We’ve Got Cookie Sign: The Bubble & The Christmas Dragon (S13E12 & S13E13)


Folks, it’s been a minute, hasn’t it? Between the real holidays, Mystery Hunt, and everything else, I’ve had the last two cookies done for about a month. You’re getting the recipe for one of them. More on that later

The close-out of this season was delightful, and having all three hosts together was exactly what I wanted this to close out on. As for The Bubble: well, that was certainly a movie that was filmed! With a camera! I’m not sure it’s truly the worst movie the series has ever aired, as this was hyped up to be, but things so rarely are.

The whole liminal space vibe of the movie felt like a blank check to dig into the archives of recipes I’ve saved over the years and dig out something out there to match the literally-anything-can-happen-does-this-movie-have-logical-rules thing going on. And somehow, despite every step of the process feeling wrong, was how I decided to attempt what I’ll call This Movie Was The Wurst cookies.

Yes, wurst. Like hot dogs? I had this corndog cookie recipe from ages ago that intrigued me, and I had a pun, and so I set out prepping my tools:

and prepping the hot dogs:

and making a dough:

and generally having an existensial crisis about every step of this process and whether just because I could try and make a corndog-esque cookie, whether that meant I truly should do that. Tampering in god’s domain and all that.

Anyways, much like The Bubble is photographic proof of a movie that was made, here is photographic proof of a cookie that was made:

The cookies were fine! I tried one with some mustard and it worked, surprisingly enough. Here is the recipe I used if you are a completionist, but I have decided that Meat Does Not Belong In A Mostly Sweet Cookie and will not be pursuing the matter further.

Onto The Christmas Dragon. I saw Eric Kim’s Gochujang Caramel Cookies on the NYT website over the holidays and thought they seemed like a great basis for the final cookie of this project. I can’t do meaty cookies, but I love playing around with spicy cookies (see the first cookie of this project), so this felt like a lovely bookend as well.

Making the “caramel” for these Dragon Snickerdoodles starts by mixing brown sugar, softened butter, and a healthy tablespoon of gochujang together until they form a smooth mixture. This gets set aside.

The dough for this is super easy, and you can mix it entirely by hand if your butter’s soft enough. The butter, vanilla, egg, sugar, and spices come together, then the rest of your dry goods get mixed in.

Once you’ve got a soft dough, one place I differed from the original recipe was swirling in the caramel before the dough chills in the fridge. The softer consistency made it easier to really swirl it in so that you have ridges that are spicier than the others.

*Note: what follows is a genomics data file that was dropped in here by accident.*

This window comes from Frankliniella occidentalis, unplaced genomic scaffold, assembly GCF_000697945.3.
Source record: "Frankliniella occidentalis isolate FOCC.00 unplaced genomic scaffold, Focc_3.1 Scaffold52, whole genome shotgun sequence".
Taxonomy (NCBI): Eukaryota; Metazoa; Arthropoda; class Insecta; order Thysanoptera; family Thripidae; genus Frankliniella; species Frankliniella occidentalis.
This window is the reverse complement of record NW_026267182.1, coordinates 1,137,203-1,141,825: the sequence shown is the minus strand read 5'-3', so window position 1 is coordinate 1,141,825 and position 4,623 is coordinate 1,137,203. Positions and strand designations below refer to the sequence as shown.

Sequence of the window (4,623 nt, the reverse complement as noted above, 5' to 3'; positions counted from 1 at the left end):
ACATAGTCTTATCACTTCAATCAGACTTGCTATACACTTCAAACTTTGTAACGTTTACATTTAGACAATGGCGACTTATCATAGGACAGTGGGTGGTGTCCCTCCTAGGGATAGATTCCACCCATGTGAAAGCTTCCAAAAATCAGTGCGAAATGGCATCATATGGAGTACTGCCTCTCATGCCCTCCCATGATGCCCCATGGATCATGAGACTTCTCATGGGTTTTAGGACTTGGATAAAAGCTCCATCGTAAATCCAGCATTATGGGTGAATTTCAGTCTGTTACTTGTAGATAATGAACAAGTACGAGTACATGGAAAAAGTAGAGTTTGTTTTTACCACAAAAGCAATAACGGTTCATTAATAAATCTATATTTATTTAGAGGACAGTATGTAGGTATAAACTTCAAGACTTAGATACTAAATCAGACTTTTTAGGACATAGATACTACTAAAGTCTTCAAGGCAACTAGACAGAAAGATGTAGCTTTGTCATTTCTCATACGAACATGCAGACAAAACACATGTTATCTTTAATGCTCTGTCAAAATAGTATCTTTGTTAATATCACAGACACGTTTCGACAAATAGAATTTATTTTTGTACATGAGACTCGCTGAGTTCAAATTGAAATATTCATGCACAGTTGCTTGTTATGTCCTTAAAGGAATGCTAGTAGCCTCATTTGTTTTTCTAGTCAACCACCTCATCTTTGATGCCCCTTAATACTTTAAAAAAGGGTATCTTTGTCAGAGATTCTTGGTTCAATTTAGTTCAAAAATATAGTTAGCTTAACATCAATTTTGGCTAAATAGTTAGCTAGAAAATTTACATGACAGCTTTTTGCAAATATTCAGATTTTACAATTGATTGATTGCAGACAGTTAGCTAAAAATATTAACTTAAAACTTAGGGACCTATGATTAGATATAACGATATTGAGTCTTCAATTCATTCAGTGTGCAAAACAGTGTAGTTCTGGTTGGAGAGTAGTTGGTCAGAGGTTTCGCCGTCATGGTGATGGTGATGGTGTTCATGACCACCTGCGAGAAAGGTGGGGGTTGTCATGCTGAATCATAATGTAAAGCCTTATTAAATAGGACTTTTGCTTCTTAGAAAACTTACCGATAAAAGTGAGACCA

You really want something like the last photo, so that when you scoop these out, you get a lot of cool color variation as these bake:

The other main area I adapted the recipe was the cookie size. These spread a ton, so you only need 2 Tbsp of dough for each of these to still get a satisfyingly-sized cookie.

I’ve got a few other MST3k-inspired bakes in the back of my brain, but this is it on the cookie project for now. See you in season 14!

Dragon Snickerdoodles

adapted from Eric Kim’s Gochujang Caramel Cookies in the NYT


  • ½ cup (8 tablespoons)/115 grams unsalted butter, very soft
  • 2 packed tablespoons dark brown sugar
  • 1 heaping tablespoon gochujang
  • 1 cup/200 grams granulated sugar
  • 1 large egg, at room temperature
  • ½ teaspoon coarse kosher salt
  • ¼ teaspoon ground cinnamon
  • 1 teaspoon vanilla extract
  • ½ teaspoon baking soda
  • 1½ cups/185 grams all-purpose flour


  1. In a small bowl, stir together 1 tablespoon butter, the brown sugar and gochujang until smooth. Set aside for later, at room temperature.
  2. In a large bowl, by hand, whisk together the remaining 7 tablespoons butter, the granulated sugar, egg, salt, cinnamon and vanilla until smooth, about 1 minute. Switch to a flexible spatula and stir in the baking soda. Add the flour and gently stir to combine.
  3. In 3 to 4 separately spaced out blobs, spoon the gochujang mixture over the cookie dough. Moving in long circular strokes, swirl the gochujang mixture into the cookie dough so you have streaks of orange-red rippled throughout the beige. Be sure not to overmix at this stage, as you want wide, distinct strips of gochujang.
  4. Place this large bowl in the refrigerator until the dough is less sticky but still soft and pliable, 15 to 20 minutes.
  5. While the dough is chilling, heat the oven to 350 degrees and line 2 large sheet pans with parchment.
  6. Dollop out 2 Tbsp scoops of dough on the cookie sheets, putting no more than 6-8 cookies per sheet (these spread.)
  7. Bake until lightly golden at the edges and dry and set in the center, 11 to 13 minutes, rotating the pans halfway through. Let cool completely on the sheet pan; the cookies will flatten slightly and continue cooking as they cool.

The cookies will keep in an airtight container at room temperature for up to 2 days.